In a series of letters to her other son Robert, a schoolmaster at Kinross, glimpses of the domestic life can be obtained. Mrs. Begg eked out a scanty existence by starting up a sewing class in one of the schoolrooms. She had no liking for the then minister of Ormiston, John Ramsay, with whom her son, William, did not see eye to eye. In a letter to Robert in Kinross dated 13th July, 1819, Mrs Begg expresses her opinion with vigour:

“I am sorry that your brother has got embroiled with this overbearing priest of ours. He is positively the greatest fool who ever wore a black coat and I expect nothing but a living plague of him, as long as we are in his power.”

In the same letter she refers to her mother as being still confined to bed at Grants Braes, with the suggestion that she would never be able to get out of it.   Five months later, Mrs Burns died an old lady and was buried in Bolton Churchyard. In 1832, William Begg resigned his appointment as schoolmaster in Ormiston and emigrated to Canada. Mrs. Begg moved to Tranent to stay with two daughters, Agnes and Isabella, who had a dressmaking business there. Three of Mrs. Begg’s children are buried in Ormiston churchyard.

Mrs. Begg remained in Tranent until 1843, by which time she was the last living member of the poet’s own family. During her visits to Grants Braes she had made friends with Jane Welsh and now through the efforts of Thomas Carlyle, Dr. Robert Chalmers and others, a fund was provided by the admirers of Burns, which, along with a pension she was offered by Queen Victoria, allowed Mrs. Begg to secure a cottage called the Belleisle Cottage, on the Banks of Doon. It was here that the last surviving member of the poet’s family died in 1858.

In a letter to Mrs. Begg to announce the success of his efforts, Carlyle writes the following, which stands as a memorial from one great man to another and also to his worthy sister:

“Properly, however, you do not owe this to anybody but to your own  Illustrious Brother, whose noble life, wasted tragically away, pleads now aloud to men of every rank and place, for some humanity to his last surviving sister. May God grant you all good of this gift and make it really useful to you,”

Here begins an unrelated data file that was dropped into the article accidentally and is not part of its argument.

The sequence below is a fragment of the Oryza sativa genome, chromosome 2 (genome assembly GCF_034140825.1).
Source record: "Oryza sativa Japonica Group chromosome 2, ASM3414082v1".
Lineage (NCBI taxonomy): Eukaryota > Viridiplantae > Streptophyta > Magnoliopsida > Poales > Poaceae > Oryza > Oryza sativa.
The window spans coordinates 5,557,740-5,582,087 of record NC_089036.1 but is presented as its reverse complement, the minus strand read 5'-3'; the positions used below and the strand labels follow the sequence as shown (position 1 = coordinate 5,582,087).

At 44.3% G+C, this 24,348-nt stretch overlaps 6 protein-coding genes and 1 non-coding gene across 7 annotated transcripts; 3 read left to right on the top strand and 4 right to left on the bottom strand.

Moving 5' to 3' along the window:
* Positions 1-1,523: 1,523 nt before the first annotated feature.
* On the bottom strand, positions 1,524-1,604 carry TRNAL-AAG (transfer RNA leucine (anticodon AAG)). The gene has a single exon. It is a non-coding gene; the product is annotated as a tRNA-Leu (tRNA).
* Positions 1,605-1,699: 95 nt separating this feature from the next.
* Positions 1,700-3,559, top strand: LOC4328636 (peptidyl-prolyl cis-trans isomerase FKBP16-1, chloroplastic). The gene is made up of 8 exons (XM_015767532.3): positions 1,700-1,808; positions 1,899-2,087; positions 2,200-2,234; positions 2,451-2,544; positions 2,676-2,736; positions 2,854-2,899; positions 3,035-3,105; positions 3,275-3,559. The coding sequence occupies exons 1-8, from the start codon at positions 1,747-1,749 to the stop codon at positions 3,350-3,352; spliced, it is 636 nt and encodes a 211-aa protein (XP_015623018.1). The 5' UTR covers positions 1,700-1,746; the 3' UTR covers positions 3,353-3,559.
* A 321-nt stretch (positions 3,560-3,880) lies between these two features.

The year 1827 saw many changes in the domestic circle at Grants Braes. Gilbert’s daughter Jean died in January, his son John in February, just before she (sic) was to be licensed as a preacher, and after a period of ill-health Gilbert himself died on 8th April. He was buried in the family plot in Bolton Churchyard being taken there in the famous horse drawn Bolton hearse, now to be seen in an Edinburgh museum. It has been used in the parish since 1783 when it arrived from Clifton, Northumberland, with the body of Alexander, tenth Lord Blantyre of Bolton House.

The burial place of the Burns family fell into the care of Gilbert’s youngest son, Gilbert, who resided in Ireland. In 1877, he paid the Kirk Session of Bolton £50, the interest from which was to be expended in the up-keep of the family burial ground and any surplus was to be divided amongst the deserving residents of the Parish.  The village people themselves were proud of their connection with the Burns family and William Glass, B.E.M., of Sandysmill, near Haddington, who lived in Bolton as a boy, relates how the schoolchildren were taken to see the Burns grave and used to tend it. Gilbert’s widow continued to live a (sic) Grants Braes till about 1834. Mossgiel

Gilbert’s third son, Thomas, who was born at Mossgiel, was brought up at Grants Braes, educated at the burgh school and entered Edinburgh University where he studied for the ministry. He passed his trials before the Presbytery of Haddington and was licensed to preach on 3rd December, 1822. For a time he acted as tutor to the Dalrymple family at North Berwick, which seems strange after the experience of his uncle, the poet. (“Address to the Lords2)

He was then engaged in ministerial service in Scotland, before emigrating in 1847 to New Zealand where he had a notable career as a minister and coloniser. At Andersons Bay, he erected a homestead which he named Grants Braes. His ministerial labours were carried out in Dunedin, where he died aged 75. His career has been traced in a book by E.W. Merrington called “A Great Coloniser”, (Dunedin 1929), in which chapter 2 deals with the East Lothian part of Thomas’s life.

Grants Braes forms the focal point of the Burns connection with East Lothian. The two features there, the monument marking the position of Gilbert’s house and the well where Gilbert’s mother drew water, are a tribute from the Burns followers of the County. The rebuilding of the well was carried out in the 1950s by voluntary labour from the Thorntree Mystic Burns Club and the Airts Burns Club, Prestonpans, and Tranent 25 Club.

From a booklet produced by Preston Lodge H.S. Prestonpans, East Lothian, to mark its Jubilee Year, 1974